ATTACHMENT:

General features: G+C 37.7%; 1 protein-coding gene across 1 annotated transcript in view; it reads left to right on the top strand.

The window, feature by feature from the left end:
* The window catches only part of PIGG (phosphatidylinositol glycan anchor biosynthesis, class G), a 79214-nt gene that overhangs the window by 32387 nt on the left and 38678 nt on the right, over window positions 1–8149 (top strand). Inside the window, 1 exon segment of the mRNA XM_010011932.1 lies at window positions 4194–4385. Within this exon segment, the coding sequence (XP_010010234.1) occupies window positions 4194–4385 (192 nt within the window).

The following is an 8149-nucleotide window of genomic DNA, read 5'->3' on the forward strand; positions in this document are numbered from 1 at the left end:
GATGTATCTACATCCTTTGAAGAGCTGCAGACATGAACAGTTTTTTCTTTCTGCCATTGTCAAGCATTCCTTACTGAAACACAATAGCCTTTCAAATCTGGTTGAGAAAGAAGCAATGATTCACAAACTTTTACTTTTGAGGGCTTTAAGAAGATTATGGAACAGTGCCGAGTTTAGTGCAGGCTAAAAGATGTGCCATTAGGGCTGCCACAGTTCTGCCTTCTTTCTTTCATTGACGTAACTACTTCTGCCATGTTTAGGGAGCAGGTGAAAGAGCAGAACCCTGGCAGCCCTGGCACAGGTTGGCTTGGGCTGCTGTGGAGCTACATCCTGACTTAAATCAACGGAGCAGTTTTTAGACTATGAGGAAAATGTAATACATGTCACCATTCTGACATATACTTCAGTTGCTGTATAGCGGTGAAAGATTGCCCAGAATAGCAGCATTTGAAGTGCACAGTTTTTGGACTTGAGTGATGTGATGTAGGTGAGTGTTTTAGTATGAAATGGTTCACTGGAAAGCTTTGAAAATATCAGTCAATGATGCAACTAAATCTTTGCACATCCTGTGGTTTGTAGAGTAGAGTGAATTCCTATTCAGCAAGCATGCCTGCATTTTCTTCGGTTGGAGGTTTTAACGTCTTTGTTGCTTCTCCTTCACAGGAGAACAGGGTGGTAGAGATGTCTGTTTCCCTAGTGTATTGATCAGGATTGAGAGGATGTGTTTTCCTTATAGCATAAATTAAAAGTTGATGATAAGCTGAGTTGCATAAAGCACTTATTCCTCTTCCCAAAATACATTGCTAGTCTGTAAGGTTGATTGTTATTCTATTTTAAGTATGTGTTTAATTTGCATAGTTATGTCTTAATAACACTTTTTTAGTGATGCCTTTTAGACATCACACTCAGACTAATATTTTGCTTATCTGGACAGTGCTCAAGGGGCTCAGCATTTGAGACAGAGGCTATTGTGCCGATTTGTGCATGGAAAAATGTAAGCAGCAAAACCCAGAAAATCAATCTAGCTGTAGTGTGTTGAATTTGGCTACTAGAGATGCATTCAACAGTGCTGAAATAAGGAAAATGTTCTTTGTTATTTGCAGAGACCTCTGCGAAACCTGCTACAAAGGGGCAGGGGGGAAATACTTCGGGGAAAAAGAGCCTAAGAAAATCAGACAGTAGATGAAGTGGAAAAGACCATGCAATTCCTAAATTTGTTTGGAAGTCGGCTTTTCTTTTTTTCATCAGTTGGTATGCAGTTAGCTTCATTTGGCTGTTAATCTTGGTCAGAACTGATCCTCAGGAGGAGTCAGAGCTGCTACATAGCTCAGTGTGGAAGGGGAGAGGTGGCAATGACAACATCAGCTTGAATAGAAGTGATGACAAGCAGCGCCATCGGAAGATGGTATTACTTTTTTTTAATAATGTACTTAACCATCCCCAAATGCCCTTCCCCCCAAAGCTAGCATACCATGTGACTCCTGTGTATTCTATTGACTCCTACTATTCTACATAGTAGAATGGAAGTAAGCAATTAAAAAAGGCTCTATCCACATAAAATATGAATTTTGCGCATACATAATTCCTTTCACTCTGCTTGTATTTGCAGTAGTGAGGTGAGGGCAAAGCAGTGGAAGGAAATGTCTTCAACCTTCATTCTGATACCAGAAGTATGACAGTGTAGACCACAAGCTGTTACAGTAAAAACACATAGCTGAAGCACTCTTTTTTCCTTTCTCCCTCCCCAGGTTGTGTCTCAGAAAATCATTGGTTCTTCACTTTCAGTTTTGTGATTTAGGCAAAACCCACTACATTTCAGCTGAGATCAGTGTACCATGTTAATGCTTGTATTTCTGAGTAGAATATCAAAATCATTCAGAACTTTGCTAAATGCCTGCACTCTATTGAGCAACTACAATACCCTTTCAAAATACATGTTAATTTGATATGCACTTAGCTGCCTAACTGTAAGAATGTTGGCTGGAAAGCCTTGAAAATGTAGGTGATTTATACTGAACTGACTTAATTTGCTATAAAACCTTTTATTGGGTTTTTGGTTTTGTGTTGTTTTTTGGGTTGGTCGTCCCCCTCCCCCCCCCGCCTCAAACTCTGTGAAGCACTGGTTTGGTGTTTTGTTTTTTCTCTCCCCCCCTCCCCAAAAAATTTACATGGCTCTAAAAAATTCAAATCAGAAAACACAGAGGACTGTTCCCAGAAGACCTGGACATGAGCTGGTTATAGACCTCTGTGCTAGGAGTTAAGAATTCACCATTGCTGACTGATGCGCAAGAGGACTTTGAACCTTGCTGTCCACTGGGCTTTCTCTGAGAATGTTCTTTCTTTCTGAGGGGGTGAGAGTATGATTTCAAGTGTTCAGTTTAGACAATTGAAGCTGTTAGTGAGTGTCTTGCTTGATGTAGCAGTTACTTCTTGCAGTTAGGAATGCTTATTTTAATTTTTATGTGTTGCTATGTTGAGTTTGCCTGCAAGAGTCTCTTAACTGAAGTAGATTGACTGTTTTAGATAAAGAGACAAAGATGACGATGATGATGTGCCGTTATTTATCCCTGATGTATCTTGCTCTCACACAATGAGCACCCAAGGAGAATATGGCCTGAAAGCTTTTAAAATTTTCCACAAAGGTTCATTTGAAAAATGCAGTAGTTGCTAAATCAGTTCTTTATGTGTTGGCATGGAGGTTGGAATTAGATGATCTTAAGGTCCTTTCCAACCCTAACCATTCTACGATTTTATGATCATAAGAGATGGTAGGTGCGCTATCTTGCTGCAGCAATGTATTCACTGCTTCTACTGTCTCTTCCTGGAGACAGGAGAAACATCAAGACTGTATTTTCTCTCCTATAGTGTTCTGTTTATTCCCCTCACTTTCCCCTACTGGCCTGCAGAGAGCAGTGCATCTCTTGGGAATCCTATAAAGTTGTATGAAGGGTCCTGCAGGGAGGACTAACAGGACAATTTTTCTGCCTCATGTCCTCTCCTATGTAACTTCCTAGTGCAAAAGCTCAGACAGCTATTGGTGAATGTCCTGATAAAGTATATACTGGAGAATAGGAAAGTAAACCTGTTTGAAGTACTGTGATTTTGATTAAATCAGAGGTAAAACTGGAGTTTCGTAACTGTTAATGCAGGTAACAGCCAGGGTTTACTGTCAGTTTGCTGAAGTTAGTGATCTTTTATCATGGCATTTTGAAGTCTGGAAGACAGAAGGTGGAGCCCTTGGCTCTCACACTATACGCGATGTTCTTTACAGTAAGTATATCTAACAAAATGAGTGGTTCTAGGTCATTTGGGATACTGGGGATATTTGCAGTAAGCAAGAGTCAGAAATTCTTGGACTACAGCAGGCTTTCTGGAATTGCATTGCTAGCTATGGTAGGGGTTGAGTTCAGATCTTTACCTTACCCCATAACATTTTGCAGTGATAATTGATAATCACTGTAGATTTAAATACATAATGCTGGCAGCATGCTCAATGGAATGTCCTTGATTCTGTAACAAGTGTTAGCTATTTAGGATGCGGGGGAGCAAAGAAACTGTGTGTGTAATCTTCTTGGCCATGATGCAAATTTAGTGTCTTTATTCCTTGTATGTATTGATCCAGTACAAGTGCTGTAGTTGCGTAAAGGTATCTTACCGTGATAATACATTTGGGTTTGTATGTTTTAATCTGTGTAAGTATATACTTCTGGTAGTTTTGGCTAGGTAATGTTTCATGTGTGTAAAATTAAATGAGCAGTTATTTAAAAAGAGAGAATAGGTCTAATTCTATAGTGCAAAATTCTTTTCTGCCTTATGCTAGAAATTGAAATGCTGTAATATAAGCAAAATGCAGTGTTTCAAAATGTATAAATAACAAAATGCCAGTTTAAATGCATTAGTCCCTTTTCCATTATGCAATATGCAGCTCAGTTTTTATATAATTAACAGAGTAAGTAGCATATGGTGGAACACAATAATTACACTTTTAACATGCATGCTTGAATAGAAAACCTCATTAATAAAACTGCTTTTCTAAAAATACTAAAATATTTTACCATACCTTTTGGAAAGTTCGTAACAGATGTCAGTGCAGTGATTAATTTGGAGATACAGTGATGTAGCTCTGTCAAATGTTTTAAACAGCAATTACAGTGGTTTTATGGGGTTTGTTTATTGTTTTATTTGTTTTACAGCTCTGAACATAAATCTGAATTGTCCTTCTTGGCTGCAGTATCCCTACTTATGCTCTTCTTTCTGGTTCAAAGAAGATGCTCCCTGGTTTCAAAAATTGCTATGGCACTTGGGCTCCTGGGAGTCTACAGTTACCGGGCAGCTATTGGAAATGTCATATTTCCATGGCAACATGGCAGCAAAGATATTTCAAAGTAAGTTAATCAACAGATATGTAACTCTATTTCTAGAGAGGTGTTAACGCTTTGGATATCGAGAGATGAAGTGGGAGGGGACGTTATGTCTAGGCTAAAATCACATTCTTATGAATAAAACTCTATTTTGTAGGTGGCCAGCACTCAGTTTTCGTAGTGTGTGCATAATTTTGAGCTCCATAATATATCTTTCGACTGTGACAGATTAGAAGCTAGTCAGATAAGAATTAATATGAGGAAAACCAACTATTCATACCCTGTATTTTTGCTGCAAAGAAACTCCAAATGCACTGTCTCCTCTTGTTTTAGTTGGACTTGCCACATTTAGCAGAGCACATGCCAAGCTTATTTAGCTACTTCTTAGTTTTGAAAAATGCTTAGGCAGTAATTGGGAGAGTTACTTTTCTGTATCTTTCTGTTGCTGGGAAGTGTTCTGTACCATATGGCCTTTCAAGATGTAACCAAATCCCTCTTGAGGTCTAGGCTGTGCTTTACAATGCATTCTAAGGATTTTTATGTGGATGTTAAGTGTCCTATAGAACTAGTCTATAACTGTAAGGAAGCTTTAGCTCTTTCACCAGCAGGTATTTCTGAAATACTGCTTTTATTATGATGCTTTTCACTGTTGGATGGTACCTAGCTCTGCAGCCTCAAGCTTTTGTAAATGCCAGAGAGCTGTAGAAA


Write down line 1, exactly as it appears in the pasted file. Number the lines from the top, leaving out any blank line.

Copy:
General features: G+C 37.7%; 1 protein-coding gene across 1 annotated transcript in view; it reads left to right on the top strand.